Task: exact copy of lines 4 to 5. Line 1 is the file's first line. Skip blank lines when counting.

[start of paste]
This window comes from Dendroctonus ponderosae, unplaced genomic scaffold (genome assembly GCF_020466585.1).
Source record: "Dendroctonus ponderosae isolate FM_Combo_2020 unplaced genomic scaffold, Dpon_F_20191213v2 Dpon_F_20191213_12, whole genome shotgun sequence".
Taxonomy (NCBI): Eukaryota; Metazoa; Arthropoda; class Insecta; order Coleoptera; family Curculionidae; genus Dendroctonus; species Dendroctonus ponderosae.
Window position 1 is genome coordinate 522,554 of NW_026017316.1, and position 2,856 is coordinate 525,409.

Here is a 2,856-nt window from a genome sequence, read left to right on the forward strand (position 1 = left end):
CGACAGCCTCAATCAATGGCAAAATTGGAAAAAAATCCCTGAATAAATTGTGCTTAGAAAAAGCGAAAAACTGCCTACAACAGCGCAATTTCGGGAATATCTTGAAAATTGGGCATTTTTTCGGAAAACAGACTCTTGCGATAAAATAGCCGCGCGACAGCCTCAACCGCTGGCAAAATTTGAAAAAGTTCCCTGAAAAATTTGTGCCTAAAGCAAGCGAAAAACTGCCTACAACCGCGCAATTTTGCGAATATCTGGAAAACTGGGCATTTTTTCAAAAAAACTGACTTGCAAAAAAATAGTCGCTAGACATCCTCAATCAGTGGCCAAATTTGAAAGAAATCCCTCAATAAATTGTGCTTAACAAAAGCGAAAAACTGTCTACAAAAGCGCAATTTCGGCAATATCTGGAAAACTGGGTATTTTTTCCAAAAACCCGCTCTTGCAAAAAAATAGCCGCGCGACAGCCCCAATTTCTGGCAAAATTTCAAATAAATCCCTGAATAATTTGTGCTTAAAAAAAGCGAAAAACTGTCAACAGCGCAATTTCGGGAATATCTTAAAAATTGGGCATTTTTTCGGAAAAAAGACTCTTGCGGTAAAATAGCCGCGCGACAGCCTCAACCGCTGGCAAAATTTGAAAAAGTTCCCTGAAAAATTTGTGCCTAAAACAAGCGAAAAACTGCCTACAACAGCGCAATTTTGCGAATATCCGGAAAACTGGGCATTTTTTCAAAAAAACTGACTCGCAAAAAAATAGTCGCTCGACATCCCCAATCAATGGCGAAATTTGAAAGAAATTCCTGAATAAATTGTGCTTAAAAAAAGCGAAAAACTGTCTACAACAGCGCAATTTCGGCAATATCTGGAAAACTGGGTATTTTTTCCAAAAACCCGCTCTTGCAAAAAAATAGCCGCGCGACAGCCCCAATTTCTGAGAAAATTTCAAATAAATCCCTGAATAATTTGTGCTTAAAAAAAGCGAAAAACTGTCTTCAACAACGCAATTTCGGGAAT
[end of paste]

Window position 1 is genome coordinate 522,554 of NW_026017316.1, and position 2,856 is coordinate 525,409.

Here is a 2,856-nt window from a genome sequence, read left to right on the forward strand (position 1 = left end):